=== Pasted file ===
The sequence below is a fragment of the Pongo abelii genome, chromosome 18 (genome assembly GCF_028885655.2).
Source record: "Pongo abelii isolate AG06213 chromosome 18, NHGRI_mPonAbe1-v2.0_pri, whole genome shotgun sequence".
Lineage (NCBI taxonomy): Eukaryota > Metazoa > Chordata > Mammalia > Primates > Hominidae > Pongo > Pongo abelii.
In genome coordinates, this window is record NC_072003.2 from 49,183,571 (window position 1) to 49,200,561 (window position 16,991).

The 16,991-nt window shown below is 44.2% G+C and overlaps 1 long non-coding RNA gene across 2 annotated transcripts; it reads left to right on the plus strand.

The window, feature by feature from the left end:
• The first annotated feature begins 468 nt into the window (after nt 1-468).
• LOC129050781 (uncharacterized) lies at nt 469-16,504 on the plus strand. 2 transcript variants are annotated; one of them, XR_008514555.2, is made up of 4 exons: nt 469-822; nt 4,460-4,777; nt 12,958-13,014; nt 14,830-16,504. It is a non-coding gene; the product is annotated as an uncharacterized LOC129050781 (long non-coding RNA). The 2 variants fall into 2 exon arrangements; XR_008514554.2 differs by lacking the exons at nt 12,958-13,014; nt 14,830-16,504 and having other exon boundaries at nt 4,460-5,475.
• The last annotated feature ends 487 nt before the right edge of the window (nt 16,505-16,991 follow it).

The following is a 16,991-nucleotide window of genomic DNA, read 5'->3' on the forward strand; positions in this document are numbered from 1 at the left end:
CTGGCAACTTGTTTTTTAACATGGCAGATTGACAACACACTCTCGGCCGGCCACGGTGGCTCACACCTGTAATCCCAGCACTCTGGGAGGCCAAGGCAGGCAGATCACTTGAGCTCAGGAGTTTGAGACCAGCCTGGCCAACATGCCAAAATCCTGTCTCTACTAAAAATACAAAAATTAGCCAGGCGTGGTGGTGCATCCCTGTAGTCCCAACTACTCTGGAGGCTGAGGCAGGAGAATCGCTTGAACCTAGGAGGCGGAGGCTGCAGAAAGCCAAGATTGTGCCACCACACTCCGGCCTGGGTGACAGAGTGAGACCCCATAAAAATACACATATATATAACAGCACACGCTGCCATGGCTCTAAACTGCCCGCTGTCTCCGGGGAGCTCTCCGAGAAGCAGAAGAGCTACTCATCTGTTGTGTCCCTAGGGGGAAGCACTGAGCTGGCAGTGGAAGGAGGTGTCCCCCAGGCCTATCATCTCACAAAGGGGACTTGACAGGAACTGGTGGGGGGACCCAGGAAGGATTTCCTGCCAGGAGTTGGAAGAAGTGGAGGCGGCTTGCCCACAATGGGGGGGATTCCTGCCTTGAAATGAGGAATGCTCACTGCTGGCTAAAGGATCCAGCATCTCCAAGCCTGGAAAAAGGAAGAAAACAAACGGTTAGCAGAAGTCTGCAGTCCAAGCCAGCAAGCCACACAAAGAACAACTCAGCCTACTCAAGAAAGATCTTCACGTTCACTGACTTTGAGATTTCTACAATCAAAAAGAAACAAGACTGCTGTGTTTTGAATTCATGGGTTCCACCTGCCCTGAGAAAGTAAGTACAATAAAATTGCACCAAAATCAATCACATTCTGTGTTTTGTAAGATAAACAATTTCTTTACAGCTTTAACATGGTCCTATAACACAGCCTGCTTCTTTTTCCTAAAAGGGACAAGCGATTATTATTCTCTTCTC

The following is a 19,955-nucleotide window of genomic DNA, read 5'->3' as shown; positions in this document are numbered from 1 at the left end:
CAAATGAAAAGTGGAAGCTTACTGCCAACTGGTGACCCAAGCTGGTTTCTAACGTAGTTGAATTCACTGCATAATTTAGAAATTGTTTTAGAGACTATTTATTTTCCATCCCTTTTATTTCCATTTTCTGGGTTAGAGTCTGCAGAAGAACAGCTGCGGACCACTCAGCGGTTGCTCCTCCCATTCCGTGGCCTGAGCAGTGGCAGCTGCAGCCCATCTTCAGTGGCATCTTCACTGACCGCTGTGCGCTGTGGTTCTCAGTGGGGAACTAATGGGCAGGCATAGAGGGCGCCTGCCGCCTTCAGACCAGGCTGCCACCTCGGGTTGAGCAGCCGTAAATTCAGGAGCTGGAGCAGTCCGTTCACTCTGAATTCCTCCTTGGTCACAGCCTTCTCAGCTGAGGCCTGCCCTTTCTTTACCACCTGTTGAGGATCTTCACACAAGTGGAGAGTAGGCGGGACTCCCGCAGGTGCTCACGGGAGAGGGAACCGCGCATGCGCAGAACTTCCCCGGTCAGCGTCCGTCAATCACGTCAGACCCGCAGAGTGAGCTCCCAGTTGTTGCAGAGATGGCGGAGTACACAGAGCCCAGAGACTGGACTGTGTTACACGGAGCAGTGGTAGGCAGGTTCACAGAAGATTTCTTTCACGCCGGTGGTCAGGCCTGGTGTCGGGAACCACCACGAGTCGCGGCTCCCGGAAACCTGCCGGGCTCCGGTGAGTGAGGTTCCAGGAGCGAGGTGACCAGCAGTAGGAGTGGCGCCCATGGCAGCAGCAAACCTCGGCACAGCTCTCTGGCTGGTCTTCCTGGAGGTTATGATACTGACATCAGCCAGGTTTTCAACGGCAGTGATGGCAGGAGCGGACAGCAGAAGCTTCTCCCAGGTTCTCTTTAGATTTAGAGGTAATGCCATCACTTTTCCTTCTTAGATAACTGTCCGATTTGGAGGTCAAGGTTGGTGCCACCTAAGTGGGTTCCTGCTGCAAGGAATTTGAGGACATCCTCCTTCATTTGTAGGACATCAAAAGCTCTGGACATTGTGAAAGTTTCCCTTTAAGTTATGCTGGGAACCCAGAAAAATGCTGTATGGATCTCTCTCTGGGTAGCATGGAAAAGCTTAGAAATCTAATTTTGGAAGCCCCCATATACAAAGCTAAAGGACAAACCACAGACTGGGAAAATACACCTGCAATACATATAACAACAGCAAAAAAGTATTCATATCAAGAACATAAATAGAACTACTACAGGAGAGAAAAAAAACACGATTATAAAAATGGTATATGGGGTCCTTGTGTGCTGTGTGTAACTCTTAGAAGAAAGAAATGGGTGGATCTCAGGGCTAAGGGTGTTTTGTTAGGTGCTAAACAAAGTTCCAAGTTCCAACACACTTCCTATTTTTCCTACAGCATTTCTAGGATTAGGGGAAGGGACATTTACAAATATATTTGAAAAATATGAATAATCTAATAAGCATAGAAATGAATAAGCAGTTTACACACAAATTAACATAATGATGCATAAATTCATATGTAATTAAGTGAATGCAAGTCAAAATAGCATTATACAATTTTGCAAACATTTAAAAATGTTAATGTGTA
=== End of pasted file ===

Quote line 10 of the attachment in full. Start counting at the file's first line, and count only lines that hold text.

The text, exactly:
The following is a 16,991-nucleotide window of genomic DNA, read 5'->3' on the forward strand; positions in this document are numbered from 1 at the left end: